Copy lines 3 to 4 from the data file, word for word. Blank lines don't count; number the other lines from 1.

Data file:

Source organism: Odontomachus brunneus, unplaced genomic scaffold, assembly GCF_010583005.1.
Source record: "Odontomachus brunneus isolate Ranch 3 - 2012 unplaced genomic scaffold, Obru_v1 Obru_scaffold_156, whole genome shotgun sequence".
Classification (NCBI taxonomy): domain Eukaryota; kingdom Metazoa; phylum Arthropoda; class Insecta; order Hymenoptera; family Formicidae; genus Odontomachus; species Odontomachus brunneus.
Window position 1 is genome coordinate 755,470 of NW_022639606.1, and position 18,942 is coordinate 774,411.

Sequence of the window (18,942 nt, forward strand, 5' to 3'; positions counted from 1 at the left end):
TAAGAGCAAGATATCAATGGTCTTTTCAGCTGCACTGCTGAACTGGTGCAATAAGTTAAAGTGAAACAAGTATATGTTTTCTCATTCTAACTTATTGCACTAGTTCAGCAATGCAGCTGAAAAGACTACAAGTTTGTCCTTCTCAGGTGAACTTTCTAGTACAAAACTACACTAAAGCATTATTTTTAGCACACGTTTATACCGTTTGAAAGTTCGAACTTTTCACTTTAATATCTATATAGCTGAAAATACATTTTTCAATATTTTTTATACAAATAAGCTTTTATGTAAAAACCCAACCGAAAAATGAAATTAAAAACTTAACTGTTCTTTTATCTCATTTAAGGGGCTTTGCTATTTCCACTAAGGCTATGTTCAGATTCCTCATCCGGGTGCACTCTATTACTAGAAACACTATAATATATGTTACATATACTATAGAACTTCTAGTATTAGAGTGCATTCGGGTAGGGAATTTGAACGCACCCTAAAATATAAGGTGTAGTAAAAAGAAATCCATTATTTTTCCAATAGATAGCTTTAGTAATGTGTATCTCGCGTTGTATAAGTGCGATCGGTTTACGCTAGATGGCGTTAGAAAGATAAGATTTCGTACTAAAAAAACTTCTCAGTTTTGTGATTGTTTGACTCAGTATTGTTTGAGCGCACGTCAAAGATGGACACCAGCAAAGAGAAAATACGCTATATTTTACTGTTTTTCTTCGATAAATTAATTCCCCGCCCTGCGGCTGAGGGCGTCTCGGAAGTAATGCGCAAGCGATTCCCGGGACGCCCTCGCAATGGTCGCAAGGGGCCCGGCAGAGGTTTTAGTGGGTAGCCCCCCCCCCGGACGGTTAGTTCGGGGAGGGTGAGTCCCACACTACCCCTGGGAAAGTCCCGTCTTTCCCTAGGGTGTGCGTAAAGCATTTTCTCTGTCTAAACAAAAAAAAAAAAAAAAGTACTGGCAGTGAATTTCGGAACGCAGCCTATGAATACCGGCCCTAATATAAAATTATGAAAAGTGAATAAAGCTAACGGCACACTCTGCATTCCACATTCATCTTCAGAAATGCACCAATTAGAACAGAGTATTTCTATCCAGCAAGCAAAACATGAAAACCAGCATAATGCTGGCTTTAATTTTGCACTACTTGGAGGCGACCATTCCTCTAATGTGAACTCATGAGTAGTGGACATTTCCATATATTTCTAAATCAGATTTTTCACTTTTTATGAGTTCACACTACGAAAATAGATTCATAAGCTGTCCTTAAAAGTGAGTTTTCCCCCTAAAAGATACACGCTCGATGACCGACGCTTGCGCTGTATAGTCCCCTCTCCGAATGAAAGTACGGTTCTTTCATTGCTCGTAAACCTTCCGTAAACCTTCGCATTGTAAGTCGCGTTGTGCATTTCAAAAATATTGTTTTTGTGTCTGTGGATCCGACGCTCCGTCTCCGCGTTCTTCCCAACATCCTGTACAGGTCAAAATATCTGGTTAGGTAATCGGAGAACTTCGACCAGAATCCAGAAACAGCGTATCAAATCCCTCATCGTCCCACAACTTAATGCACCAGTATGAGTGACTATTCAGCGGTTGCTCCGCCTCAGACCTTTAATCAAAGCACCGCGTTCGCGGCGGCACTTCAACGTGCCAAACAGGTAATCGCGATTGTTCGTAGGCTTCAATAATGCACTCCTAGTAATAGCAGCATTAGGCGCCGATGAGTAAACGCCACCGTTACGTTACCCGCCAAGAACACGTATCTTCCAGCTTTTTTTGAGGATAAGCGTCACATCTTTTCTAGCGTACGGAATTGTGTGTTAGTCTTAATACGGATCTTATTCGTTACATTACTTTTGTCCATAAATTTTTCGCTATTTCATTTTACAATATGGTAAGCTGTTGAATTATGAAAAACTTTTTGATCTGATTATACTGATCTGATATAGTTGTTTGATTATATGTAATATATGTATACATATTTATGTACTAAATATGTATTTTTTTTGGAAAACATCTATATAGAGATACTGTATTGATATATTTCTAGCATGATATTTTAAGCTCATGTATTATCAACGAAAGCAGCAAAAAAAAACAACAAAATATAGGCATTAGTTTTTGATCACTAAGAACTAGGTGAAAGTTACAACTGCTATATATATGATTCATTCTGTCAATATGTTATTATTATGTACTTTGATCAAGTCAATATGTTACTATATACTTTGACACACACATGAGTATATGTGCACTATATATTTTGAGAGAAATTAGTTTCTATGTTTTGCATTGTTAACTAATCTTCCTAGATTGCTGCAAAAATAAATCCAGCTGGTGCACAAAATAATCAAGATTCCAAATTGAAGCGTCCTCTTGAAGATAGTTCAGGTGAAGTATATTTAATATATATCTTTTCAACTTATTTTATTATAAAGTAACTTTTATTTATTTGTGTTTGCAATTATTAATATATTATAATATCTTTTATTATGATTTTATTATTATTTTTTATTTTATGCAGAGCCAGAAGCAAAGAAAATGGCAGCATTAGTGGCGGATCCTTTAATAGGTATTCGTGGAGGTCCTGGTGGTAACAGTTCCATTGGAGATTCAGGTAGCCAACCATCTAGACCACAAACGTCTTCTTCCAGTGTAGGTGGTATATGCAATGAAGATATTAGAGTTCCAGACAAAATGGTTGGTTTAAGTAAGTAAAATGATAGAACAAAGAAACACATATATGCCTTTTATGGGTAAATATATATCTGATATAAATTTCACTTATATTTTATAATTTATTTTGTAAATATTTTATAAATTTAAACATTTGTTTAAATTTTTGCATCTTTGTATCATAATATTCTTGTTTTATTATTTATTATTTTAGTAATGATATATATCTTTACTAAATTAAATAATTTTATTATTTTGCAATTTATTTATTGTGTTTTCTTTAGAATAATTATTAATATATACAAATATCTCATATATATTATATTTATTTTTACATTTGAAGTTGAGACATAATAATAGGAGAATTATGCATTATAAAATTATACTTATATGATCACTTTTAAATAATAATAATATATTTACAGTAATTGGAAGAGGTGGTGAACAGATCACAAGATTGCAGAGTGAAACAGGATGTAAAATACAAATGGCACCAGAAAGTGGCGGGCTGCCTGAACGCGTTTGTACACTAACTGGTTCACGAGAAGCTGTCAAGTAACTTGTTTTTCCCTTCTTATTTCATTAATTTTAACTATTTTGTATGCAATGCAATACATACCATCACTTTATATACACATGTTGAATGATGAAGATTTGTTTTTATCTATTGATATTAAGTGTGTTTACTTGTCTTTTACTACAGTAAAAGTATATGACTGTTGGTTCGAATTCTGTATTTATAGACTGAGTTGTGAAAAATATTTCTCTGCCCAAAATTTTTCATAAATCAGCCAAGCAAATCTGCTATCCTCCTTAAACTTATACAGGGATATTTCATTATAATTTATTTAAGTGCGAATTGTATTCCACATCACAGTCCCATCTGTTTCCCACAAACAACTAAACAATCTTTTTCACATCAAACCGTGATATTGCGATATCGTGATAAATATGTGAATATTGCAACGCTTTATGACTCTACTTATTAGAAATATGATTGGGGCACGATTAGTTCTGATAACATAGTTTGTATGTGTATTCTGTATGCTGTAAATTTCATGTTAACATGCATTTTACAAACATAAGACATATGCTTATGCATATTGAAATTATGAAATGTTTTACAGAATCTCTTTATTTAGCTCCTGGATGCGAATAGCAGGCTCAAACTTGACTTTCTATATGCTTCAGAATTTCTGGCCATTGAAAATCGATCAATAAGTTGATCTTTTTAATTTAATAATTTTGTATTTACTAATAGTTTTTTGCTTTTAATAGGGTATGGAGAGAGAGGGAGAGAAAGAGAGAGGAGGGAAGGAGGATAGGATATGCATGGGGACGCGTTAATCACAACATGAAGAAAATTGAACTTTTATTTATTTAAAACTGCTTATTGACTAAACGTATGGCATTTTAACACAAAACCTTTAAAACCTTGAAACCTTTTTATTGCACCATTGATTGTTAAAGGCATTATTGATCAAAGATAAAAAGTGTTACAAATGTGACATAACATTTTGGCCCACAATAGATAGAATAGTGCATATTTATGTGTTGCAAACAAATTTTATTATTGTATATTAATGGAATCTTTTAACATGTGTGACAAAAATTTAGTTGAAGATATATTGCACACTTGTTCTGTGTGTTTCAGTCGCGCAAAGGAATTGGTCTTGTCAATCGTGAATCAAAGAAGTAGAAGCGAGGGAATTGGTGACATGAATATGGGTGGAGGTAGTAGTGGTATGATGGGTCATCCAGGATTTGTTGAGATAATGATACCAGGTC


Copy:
Classification (NCBI taxonomy): domain Eukaryota; kingdom Metazoa; phylum Arthropoda; class Insecta; order Hymenoptera; family Formicidae; genus Odontomachus; species Odontomachus brunneus.
Window position 1 is genome coordinate 755,470 of NW_022639606.1, and position 18,942 is coordinate 774,411.